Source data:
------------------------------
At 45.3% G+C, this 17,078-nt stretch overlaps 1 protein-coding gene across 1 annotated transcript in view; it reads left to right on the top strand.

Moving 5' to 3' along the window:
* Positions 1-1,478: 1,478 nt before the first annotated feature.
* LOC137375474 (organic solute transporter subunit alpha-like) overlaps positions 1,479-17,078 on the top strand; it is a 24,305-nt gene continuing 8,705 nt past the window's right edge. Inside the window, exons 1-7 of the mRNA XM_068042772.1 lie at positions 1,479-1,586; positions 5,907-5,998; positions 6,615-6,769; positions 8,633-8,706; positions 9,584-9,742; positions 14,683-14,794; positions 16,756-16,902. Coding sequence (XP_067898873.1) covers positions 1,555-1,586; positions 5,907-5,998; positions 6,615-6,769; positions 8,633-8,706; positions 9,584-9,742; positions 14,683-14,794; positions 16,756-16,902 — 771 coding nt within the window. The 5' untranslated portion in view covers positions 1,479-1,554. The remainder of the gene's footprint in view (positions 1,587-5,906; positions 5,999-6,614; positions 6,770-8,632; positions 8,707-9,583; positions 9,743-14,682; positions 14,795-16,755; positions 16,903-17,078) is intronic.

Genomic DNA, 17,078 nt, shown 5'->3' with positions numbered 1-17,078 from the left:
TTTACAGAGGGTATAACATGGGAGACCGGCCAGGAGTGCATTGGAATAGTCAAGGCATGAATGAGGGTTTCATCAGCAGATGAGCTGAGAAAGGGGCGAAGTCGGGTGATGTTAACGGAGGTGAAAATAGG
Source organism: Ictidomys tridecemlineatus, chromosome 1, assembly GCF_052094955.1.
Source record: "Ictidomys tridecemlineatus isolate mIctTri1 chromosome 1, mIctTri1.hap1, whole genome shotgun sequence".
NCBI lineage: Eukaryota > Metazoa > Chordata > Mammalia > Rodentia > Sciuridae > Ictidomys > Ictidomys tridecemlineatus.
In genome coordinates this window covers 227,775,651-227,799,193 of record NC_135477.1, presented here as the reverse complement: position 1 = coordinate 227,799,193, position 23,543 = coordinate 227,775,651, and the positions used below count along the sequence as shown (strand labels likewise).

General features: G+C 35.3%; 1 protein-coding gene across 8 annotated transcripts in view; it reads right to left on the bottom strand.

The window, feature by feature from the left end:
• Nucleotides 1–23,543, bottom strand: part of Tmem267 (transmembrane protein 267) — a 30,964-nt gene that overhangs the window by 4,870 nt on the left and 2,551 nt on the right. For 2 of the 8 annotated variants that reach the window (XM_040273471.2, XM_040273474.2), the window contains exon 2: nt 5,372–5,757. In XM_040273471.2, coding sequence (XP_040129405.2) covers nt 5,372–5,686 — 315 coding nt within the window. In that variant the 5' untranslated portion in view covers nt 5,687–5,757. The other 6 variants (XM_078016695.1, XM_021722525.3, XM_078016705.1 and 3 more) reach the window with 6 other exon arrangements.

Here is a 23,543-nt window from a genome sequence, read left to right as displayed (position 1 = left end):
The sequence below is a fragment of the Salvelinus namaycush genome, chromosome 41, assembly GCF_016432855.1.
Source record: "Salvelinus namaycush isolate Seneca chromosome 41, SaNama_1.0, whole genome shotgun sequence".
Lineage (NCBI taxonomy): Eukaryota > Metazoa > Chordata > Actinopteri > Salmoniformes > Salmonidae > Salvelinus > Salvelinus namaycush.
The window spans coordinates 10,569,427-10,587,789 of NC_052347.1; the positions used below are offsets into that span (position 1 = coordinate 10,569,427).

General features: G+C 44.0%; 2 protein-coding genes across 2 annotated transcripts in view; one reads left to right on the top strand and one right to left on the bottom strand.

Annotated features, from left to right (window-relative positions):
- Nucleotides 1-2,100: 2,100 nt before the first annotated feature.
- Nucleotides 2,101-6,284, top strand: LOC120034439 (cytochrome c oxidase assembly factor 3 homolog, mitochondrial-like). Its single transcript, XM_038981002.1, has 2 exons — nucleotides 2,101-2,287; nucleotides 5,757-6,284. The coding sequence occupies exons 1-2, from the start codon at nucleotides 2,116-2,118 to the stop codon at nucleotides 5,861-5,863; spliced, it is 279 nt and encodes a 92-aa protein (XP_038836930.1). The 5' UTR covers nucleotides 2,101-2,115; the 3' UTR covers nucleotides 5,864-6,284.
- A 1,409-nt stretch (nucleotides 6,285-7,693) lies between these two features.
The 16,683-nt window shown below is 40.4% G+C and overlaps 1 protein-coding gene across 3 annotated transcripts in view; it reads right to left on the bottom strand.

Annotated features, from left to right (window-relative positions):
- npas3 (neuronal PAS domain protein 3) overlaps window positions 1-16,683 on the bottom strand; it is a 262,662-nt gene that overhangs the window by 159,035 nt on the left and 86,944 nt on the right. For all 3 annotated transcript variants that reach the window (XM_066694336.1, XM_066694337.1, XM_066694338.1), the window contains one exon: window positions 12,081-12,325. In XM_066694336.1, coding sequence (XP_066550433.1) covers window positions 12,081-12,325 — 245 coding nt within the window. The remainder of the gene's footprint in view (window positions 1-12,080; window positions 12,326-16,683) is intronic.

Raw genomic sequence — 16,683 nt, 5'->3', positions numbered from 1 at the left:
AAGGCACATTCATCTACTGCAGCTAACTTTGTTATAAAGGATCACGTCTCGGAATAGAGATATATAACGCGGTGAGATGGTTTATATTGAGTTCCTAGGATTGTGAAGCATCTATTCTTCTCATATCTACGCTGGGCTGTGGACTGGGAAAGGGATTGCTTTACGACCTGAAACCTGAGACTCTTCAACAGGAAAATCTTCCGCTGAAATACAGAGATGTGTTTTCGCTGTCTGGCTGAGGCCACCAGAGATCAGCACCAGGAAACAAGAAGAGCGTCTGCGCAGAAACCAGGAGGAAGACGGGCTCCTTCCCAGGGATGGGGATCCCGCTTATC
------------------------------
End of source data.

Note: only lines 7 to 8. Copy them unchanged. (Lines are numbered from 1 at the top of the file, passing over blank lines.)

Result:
Source organism: Ictidomys tridecemlineatus, chromosome 1, assembly GCF_052094955.1.
Source record: "Ictidomys tridecemlineatus isolate mIctTri1 chromosome 1, mIctTri1.hap1, whole genome shotgun sequence".